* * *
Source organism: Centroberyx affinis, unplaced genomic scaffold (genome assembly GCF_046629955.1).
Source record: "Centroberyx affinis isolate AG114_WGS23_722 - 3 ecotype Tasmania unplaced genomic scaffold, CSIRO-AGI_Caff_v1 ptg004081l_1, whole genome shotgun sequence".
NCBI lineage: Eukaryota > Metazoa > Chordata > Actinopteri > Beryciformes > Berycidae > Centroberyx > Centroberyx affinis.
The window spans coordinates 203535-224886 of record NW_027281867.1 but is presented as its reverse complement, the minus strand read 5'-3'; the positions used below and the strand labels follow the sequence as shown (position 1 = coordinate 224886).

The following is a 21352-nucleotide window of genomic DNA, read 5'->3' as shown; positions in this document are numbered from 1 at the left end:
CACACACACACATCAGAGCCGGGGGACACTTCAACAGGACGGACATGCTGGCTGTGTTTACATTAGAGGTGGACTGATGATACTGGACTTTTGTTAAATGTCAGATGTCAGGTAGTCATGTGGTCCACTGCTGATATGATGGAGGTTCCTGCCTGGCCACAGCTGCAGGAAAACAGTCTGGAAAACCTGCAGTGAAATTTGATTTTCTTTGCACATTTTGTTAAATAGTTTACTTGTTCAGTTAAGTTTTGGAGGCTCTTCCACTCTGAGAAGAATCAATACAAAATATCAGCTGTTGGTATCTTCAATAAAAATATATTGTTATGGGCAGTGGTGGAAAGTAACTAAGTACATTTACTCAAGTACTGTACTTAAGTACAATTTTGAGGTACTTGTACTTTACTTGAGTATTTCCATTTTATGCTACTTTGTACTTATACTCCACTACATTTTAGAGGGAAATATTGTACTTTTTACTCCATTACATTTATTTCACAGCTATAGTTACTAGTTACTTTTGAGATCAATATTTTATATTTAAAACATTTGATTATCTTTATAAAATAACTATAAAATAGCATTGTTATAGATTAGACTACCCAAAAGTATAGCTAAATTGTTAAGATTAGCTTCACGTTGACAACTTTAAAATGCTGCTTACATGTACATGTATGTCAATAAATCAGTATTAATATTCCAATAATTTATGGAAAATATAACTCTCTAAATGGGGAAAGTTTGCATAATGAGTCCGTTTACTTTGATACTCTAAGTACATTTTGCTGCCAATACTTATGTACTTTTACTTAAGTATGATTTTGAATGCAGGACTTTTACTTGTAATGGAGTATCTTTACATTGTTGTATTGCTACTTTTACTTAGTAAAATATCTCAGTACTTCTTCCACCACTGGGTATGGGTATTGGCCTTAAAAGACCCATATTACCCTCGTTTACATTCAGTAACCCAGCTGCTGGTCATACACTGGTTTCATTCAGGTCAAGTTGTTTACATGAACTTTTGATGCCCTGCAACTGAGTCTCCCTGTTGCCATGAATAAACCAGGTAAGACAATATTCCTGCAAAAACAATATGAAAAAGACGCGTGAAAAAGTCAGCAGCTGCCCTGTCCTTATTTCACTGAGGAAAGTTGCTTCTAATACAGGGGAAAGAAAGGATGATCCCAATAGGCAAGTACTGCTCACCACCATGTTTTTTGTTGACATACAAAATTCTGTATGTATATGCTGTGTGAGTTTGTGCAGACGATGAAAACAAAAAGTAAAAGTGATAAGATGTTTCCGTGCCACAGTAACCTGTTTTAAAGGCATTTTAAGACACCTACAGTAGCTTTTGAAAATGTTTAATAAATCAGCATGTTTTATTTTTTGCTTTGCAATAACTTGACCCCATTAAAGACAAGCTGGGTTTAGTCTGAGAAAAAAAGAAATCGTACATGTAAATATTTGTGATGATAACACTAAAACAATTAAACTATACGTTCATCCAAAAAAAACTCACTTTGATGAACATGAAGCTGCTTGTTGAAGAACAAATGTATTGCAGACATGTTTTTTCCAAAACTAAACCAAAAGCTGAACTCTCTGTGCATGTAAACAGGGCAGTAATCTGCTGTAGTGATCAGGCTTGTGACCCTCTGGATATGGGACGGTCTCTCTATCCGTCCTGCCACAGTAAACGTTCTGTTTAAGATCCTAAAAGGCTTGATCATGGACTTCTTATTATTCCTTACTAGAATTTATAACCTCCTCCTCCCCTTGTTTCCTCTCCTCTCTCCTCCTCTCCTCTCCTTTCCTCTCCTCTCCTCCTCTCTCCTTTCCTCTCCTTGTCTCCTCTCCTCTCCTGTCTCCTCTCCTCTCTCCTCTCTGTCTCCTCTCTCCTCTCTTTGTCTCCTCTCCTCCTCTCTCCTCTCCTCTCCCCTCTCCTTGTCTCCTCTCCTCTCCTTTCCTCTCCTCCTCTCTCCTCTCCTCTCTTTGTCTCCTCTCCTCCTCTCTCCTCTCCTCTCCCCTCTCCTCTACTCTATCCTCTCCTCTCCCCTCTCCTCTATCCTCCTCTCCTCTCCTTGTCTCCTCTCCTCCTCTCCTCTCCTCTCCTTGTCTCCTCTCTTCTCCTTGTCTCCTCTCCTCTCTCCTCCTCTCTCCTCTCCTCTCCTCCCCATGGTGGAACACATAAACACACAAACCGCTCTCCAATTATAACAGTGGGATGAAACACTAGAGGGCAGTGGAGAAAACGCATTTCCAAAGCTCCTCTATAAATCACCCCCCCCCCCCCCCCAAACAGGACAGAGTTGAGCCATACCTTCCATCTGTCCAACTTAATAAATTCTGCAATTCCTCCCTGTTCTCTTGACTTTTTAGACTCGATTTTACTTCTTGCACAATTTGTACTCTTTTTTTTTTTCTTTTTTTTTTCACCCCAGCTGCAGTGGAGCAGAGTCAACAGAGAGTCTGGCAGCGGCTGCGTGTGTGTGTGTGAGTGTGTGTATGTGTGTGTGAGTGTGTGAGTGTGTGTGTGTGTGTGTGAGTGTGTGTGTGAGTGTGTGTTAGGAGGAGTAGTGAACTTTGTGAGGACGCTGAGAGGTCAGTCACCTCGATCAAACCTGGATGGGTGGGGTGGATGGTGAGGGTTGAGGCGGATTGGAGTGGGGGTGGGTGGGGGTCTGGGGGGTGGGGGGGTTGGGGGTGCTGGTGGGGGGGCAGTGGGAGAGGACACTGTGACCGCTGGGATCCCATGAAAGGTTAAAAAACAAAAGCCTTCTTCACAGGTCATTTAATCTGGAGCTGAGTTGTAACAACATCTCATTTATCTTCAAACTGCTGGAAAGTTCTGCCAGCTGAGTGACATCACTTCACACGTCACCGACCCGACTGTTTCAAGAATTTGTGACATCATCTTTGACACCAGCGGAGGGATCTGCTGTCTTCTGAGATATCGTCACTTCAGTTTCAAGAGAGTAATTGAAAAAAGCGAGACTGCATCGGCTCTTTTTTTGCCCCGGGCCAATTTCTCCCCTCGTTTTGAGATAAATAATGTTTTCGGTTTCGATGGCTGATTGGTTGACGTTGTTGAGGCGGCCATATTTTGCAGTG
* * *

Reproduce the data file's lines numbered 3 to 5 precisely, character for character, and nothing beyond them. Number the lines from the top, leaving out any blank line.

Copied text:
NCBI lineage: Eukaryota > Metazoa > Chordata > Actinopteri > Beryciformes > Berycidae > Centroberyx > Centroberyx affinis.
The window spans coordinates 203535-224886 of record NW_027281867.1 but is presented as its reverse complement, the minus strand read 5'-3'; the positions used below and the strand labels follow the sequence as shown (position 1 = coordinate 224886).

The following is a 21352-nucleotide window of genomic DNA, read 5'->3' as shown; positions in this document are numbered from 1 at the left end: